The Caspian Sea is the largest enclosed inland body of water on Earth by area, variously classed as the world's largest lake or a full-fledged sea. It is in an endorheic basin (a basin without outflows) located between Europe and Asia. It is bounded by Kazakhstan to the northeast, Russia to the northwest, Azerbaijan to the west, Iran to the south, and Turkmenistan to the southeast.
The Caspian Sea presently lies about 28 m (92 ft) below sea level in the Caspian Depression, to the east of the Caucasus Mountains and to the west of the vast steppe of Central Asia. The sea bed in the southern part reaches as low as 1023 m below sea level, which is the second lowest natural depression on earth after Lake Baikal (-1180 m). The ancient inhabitants of its coast perceived the Caspian Sea as an ocean, probably because of its saltiness and large size.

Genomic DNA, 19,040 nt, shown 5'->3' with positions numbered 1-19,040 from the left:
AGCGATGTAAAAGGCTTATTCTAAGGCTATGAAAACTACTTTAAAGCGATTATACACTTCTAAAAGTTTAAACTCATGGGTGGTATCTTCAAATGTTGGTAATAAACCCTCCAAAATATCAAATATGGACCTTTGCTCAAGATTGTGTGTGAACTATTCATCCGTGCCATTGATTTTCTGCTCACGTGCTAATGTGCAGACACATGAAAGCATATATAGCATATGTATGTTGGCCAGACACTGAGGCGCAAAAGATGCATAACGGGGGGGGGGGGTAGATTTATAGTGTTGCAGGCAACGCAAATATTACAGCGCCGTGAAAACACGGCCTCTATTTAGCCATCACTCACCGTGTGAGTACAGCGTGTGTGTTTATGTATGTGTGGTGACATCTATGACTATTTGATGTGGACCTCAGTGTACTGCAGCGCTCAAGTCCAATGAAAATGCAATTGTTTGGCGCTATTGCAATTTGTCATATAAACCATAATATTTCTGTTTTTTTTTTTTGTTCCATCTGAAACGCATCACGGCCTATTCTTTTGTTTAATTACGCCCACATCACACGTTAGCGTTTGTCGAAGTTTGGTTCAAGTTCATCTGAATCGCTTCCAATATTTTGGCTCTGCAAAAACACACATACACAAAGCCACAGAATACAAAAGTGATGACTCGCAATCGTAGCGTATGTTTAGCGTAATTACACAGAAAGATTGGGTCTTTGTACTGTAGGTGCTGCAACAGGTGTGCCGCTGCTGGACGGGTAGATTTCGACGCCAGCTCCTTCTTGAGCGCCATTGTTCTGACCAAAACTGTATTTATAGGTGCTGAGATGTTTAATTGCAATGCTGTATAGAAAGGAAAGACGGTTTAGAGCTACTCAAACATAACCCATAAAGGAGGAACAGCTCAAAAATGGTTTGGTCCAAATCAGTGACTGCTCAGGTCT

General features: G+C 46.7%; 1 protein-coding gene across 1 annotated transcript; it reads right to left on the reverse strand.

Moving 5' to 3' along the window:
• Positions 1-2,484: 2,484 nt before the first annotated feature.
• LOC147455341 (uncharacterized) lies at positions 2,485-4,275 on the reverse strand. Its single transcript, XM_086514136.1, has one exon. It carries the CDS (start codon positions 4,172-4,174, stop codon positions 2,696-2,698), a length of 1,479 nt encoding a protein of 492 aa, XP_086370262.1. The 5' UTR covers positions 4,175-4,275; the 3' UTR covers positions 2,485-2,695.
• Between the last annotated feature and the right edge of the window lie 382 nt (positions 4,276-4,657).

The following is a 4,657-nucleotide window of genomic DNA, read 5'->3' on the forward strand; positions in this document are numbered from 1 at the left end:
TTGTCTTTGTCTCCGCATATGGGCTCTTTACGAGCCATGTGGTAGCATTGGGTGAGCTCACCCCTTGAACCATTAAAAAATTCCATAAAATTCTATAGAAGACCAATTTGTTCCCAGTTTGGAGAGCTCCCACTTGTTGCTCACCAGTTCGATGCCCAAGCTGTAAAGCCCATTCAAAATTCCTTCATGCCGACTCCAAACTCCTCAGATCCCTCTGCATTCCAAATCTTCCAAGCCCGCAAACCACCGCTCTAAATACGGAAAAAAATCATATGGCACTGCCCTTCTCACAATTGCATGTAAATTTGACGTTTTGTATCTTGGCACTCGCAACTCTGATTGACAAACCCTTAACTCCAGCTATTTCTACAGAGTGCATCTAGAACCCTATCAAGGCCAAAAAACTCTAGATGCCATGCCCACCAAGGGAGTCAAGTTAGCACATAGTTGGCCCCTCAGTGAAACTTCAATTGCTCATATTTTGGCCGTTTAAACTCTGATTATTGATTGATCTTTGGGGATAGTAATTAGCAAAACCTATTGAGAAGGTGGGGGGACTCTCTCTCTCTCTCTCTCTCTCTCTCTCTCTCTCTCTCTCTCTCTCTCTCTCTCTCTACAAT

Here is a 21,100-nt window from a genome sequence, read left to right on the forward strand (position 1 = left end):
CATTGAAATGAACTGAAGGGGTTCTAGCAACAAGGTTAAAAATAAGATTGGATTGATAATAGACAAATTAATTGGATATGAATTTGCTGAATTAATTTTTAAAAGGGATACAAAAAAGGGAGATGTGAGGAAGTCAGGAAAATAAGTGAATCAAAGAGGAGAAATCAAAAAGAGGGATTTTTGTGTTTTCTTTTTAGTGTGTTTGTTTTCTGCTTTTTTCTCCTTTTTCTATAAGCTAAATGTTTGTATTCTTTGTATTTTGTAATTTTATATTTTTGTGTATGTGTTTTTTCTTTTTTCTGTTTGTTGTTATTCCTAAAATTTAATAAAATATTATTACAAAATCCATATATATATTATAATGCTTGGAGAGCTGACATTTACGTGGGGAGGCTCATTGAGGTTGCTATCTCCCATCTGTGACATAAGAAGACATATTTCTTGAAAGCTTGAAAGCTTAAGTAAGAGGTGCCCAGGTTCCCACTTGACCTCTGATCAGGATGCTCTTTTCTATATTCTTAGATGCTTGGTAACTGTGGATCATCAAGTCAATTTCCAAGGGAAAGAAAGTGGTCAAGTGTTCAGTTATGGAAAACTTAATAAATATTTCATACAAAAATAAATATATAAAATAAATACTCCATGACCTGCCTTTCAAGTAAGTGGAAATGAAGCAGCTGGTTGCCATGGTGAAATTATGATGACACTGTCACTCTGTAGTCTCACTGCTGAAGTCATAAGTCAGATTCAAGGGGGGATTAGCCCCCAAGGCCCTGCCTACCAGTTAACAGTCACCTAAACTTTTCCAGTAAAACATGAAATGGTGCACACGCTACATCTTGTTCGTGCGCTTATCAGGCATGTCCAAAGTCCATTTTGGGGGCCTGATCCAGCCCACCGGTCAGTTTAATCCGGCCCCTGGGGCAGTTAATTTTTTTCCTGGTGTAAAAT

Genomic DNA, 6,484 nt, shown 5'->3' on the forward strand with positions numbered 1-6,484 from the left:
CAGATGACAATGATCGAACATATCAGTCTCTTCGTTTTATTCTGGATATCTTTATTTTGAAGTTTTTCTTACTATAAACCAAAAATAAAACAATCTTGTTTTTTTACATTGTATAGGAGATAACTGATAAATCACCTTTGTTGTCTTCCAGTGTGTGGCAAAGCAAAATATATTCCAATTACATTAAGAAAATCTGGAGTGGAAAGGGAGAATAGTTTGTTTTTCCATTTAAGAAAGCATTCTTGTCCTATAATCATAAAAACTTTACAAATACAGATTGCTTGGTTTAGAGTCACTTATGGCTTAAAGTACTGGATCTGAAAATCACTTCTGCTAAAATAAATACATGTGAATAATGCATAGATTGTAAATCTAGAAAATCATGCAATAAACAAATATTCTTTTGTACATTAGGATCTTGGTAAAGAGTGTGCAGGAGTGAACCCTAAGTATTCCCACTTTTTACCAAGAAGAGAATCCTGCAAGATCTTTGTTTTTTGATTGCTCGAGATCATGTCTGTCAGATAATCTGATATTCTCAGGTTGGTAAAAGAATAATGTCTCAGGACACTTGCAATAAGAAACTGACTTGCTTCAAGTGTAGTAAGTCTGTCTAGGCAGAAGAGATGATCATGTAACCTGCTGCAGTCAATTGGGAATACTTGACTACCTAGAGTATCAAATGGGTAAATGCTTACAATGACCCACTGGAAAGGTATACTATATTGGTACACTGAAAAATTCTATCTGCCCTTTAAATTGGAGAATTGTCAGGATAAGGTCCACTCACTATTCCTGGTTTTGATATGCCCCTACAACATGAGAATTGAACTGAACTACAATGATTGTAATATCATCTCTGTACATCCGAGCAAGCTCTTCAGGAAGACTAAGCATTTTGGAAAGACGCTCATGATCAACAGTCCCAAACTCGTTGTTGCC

The sea has a surface area of 371,000 km2 (143,200 sq mi) (not including the detached lagoon of Garabogazkol) and a volume of 78,200 km3 (18,800 cu mi). It has a salinity of approximately 1.2% (12 g/l), about a third of the salinity of most seawater.